By Chuck Wasserstrom
When Taylor Moore first began looking at the University of Tennessee at Chattanooga’s Master of Public Health (MPH) in Chronic Disease Prevention and Control program a few years ago, he had no idea how close he would be to having a front-row seat into the rapid-fire evolution of the global public health landscape.
It was early 2019, a year before anyone had heard of COVID-19, when Moore–then a senior at Tennessee State University–first set foot on the UTC campus. The MPH program had formally started admitting students in fall 2018, and Moore was trying to figure out if the fledgling program would be the right fit for him.
“When I came to Chattanooga, just talking to the professors and the staff, everyone made me feel welcome,” said Moore, who went on to receive his MPH degree in May 2021. “Everyone seemed genuine. They wanted me to succeed, and they wanted me to be able to find a career that I wanted to do. It was basically a no-brainer to go to UTC.”
Moore is now a health communications Oak Ridge Institute for Science and Education fellow for the Centers for Disease Control and Prevention (CDC). Oak Ridge Institute research participation programs are educational and training programs designed to provide students, recent graduates and university faculty the opportunity to participate in project-specific research, current public health research and developmental activities.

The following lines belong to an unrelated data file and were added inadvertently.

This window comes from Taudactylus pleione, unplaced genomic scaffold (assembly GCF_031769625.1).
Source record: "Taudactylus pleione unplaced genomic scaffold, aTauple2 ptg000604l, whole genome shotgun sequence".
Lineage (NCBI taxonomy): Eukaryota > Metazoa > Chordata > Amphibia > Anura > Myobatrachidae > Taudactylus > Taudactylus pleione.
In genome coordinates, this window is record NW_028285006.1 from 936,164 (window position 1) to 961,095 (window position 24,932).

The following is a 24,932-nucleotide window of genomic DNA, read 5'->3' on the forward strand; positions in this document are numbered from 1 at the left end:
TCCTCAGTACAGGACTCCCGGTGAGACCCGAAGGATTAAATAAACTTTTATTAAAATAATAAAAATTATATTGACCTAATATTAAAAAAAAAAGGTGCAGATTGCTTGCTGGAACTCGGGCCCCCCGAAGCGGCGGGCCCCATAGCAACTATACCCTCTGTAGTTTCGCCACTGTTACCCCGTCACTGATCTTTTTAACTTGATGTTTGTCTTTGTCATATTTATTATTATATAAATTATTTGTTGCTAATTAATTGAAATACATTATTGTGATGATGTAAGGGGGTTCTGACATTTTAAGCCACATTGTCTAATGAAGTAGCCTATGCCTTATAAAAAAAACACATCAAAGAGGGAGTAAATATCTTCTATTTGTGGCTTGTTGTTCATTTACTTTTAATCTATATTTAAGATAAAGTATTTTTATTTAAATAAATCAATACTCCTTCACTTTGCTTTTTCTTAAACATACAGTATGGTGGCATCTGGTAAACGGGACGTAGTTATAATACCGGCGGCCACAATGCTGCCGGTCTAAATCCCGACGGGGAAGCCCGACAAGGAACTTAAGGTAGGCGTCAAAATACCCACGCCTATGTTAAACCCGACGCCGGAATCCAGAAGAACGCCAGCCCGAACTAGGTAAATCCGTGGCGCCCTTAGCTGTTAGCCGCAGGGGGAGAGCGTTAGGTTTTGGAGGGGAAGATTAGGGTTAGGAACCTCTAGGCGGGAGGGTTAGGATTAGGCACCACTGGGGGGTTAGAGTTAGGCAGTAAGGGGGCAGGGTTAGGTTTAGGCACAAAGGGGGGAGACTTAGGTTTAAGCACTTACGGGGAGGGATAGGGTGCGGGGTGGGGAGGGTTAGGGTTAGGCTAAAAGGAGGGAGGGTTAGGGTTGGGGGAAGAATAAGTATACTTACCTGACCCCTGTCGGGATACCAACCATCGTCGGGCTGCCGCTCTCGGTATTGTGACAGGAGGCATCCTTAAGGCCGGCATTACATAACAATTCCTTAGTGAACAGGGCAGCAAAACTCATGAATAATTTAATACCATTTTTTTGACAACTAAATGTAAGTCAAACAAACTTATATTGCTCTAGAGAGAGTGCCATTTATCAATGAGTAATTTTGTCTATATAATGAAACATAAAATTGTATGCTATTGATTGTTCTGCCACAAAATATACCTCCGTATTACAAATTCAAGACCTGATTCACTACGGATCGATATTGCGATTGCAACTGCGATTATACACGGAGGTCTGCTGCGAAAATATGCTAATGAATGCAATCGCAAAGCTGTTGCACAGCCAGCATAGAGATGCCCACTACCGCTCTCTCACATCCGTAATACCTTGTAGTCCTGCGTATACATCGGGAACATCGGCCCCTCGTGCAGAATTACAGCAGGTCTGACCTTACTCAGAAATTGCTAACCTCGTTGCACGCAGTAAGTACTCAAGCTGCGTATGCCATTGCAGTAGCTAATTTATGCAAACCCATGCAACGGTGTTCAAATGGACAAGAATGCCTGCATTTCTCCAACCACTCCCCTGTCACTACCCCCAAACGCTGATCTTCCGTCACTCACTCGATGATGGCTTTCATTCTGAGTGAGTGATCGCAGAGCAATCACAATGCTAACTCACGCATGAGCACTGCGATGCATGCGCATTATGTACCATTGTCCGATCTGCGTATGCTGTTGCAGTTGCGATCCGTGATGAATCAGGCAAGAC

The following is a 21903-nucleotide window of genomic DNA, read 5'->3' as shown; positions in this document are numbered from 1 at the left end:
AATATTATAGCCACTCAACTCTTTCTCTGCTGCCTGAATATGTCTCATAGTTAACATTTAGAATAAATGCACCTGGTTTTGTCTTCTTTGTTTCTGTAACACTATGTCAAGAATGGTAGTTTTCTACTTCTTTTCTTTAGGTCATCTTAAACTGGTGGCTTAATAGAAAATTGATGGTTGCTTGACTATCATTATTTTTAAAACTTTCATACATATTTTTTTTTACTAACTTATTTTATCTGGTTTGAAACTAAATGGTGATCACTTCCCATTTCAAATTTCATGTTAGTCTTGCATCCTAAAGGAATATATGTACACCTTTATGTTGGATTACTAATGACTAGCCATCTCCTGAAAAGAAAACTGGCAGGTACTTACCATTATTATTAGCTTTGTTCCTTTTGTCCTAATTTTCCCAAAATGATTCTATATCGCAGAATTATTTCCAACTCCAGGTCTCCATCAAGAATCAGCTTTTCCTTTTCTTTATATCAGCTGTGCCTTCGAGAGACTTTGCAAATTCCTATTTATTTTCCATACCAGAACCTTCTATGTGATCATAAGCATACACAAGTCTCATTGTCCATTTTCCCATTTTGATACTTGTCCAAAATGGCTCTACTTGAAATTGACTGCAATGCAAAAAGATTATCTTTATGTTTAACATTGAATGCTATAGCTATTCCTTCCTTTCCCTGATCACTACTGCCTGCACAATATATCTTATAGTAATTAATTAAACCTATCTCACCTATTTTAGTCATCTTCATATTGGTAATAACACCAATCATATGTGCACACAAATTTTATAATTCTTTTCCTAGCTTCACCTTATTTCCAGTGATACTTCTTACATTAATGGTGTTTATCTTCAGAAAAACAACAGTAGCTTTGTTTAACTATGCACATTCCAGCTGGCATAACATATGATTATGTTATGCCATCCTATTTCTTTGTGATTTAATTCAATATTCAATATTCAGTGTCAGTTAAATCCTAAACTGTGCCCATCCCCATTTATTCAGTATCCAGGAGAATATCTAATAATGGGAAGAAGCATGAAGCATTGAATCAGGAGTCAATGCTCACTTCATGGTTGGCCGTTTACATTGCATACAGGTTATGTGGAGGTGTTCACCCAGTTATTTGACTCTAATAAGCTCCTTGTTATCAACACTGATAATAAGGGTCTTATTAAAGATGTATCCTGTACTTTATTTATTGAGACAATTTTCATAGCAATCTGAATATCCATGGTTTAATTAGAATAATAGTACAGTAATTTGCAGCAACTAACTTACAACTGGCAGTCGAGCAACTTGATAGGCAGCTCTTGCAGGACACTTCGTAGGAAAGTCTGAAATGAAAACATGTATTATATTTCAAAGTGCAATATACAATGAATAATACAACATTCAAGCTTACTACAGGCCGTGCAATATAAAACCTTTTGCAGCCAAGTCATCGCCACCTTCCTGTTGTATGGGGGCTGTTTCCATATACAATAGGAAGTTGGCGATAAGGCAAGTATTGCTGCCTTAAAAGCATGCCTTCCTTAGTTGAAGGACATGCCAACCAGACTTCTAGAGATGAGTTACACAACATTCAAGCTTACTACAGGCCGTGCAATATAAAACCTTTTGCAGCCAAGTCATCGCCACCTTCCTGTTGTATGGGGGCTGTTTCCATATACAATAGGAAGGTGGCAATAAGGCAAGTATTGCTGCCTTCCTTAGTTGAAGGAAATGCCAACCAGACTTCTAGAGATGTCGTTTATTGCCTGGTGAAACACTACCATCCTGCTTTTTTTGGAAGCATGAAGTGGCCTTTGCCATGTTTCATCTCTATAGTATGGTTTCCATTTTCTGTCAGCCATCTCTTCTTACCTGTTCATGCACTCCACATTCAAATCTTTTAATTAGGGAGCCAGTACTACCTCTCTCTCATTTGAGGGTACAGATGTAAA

Moore said he first came to UTC to get a general outlook of the ins and outs of the field of public health, but the arrival of COVID-19 during his second semester on campus accelerated his career trajectory.
“I am grateful for this opportunity with the CDC,” Moore said. “I never thought that I would have an opportunity like this, especially this soon, being just 25 years old. It just goes to show that there are different ways to become successful, and there are different pathways that will lead you to your designated career.”
On a personal level, Moore took advantage of leadership development opportunities after joining the Public Health Student Association, serving as treasurer his first year on campus then as president his second.
On the pandemic front, he assisted the Hamilton County Health Department with its social media efforts and helped distribute packaged food to students in isolation. He spoke at targeted health strategy events in Chattanooga and Knoxville, advising and teaching methods to increase quality of life such as ways to exercise at home while social distancing.
Since beginning his one-year CDC fellowship in October 2021, Moore has worked on various communications topics such as Alzheimer’s disease, school health and epilepsy. He worked remotely from his home in the Nashville area before heading to CDC headquarters in Atlanta late last month.
Moore always had plans to pursue public health as his profession. That choice led him into paths he hadn’t considered.
“Coming here to UTC in the fall of 2019, I never imagined working at the CDC, much less just getting an interview from them a few months after graduating,” Moore said. “I don’t know where I’ll end up after the fellowship, but I plan on taking advantage of all the resources they provide me.”